“I work with a lot of politicians, I talk to a lot of people on county level, at national level, and I have never come across resistance like I get from the Devizes Town Council. We go into meetings and people listen, even if they don’t agree, and we come out of it with some sort of way forward. The Town Council have simply said, ‘we’re not going to work with you,’ and completely closed the door on us. I mean, I am a pain in the backside, and a stubborn person, and that’s probably why they think I’m the devil.”
In order to play devil’s advocate to this parking in Market Place fiasco, I am having a nice cup of tea, in his shop, with a teddy bear hospital shelf, where each bear is given a bed, and a biscuit while awaiting medical attention. I ask you, what kind of demon owns such a shop?! The guy is like a big teddy himself, but local businessman, renowned for kicking up a stink, Iain Wallis, is still discontent with the way the issue is being dealt with.
As an events and entertainment guide, I favour to leave local politics to the local rag, yet the acquisition of certain town control passed from Wiltshire Council to Devizes Town Council has been delivered on an ultimatum of ending free carparking in the Market Place, now a sad reality. Proposed the area could become a lively event space, and as we stand to promote and encourage events, I confess I warmed to the idea, but not as a persuasive blanket, built on a farcical ploy. We all know, the Market Place has already been used for such, with great effect and when there is no event it functions as a carpark. The notion, if it isn’t broken, don’t fix it, springs to mind, as the community of Devizes rally akin to its own little Brexit.
With this in mind, I’m keen to hear how the subject is progressing, if at all and who better to chat to then Iain, who has not only been chief activist, but built an independent campaign for a seat on the council around the cause? Firstly though, after a tour of teddy heaven, I pondered the type of clientele Moonraker Bears attracts, surely, they wouldn’t mind paying 70p to park?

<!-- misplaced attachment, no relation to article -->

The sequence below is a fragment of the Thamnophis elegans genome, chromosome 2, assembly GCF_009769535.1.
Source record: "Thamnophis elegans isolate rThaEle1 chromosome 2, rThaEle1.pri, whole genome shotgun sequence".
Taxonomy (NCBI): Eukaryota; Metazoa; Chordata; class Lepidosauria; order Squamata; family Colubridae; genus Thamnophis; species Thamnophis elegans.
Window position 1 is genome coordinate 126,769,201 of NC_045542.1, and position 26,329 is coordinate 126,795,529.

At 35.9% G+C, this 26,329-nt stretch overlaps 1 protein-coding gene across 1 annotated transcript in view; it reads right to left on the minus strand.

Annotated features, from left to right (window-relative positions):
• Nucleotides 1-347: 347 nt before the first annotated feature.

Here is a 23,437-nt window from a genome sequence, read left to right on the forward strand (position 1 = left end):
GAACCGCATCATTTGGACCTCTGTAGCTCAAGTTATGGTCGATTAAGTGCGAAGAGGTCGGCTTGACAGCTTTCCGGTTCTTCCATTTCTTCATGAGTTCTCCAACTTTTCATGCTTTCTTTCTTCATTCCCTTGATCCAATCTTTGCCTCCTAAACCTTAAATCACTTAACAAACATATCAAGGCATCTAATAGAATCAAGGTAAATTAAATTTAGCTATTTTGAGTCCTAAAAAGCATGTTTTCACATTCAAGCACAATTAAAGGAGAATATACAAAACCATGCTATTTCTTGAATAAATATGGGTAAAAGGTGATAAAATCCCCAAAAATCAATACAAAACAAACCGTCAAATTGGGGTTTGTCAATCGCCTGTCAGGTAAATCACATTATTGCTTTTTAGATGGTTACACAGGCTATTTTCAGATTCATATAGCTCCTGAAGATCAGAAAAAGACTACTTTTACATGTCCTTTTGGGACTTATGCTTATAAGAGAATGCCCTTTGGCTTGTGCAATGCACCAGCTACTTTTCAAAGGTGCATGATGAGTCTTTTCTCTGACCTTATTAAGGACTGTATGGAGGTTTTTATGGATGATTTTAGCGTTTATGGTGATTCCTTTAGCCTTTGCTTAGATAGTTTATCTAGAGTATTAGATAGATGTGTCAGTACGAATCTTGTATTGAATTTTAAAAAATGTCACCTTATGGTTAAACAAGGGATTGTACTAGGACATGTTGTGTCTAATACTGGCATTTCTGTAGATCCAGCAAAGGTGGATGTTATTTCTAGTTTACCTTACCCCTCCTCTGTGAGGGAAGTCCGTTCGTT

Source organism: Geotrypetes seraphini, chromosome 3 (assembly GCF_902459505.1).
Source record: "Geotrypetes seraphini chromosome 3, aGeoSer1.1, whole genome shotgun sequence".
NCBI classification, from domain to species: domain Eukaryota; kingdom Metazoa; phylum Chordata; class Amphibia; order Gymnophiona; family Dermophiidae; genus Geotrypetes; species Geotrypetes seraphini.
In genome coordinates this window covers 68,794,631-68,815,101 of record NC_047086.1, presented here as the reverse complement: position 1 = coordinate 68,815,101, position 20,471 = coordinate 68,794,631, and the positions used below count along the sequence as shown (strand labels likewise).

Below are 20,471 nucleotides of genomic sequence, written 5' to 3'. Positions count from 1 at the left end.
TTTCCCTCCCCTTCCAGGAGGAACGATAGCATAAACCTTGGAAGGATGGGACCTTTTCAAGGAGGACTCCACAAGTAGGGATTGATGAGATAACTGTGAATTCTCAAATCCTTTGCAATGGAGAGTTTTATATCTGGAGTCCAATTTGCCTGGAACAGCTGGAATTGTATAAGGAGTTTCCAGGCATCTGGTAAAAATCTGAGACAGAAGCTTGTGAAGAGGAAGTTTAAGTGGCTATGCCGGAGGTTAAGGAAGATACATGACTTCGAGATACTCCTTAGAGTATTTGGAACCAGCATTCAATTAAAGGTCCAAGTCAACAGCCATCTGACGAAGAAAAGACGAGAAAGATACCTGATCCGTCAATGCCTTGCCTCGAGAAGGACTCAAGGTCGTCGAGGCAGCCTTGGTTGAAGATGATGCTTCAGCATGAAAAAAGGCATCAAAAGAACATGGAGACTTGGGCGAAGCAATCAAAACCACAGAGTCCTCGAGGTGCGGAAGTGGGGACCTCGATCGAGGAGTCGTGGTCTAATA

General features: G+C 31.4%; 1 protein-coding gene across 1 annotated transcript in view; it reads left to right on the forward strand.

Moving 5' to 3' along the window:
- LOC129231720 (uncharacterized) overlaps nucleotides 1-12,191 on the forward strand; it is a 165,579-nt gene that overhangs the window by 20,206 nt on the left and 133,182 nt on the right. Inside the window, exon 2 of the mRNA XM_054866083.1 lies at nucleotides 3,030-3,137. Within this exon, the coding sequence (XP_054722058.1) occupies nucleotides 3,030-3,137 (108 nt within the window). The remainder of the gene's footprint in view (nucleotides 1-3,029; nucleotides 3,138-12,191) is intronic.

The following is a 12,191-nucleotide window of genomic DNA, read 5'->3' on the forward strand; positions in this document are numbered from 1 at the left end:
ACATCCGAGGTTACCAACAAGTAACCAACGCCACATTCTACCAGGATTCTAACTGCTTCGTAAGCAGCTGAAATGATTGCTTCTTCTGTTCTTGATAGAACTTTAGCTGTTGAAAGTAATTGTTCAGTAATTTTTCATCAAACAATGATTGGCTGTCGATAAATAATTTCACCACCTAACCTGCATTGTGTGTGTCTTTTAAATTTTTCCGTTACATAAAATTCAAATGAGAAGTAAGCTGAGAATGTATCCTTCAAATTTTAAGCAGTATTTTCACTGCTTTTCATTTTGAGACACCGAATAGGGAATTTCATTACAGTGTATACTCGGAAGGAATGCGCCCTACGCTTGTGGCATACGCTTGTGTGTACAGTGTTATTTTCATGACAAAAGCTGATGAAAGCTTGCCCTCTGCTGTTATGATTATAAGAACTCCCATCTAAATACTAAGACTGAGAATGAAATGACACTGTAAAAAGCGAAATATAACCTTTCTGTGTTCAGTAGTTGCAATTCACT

“Exactly,” Iain expressed, “The problem our customers have is slightly different. It’s finding somewhere to park for long enough. Like our teddy workshops, many of them will come to sew a bear, and they need three or four hours, most parking is three hours maximum.” But he explained the issue is not directly for his customers, “for me, if people aren’t coming into town, they won’t discover we are here. So, the issue doesn’t affect my business as much as it does for others. It’s about the whole town being one entity, a community.”
So, where are we at the moment with the issue, what’s the current update?
“Difficult to answer, because they’re not really talking to us at the moment. Where we are; we have saved parking in the market place, after they were going to take it away permanently. Wiltshire Council had to change their mind, and led on that, really, despite town council taking credit. So, despite the machine not working, we saved some parking.” Indeed, it now costs 70p per hour, with a maximum stay of two, but tickets can only be gained via mobile phone, causing a stir, alongside the position of the machine by the Market Cross. I have to wonder if it’s placing is strategic; look at what happens if you don’t pay your share, you’ll end up like Ruth Pierce and the wrath of god will strike ye down!
“It’s a temporary machine,” he clarified, “it can be moved when a final design is decided. I feel that’s a little optimistic, because the information we have is even when a final design is put forward, it’s not going to happen for 12 to 18 months. What’s happened now, is the Town Council called a consultation, and take heed of each focus group. All the information has been published on the Town Council website; out of it a group of councillors came up with the two designs. We asked if we could be part of that process, but it was refused. So, we gave them time to come up with the plans.” As far as Iain is concerned, only one option is feasible, the second concerns the needed service road. “Everyone asked said, keep (the pedestrianised area) as small as possible,” as like we said, it isn’t broken.
This has happened to Melksham, the event area lays dormant, but while they have some greater amenities, and it’s only 40p to park, but face it, not as bustling or as charming as Devizes town centre. Sure, a lively space akin to Camden Market I’d welcome here, if it could be so. Yet, with this in mind, we need to be encouraging visitors, and thinking of creating more, and cheaper parking spaces, not reducing them, surely?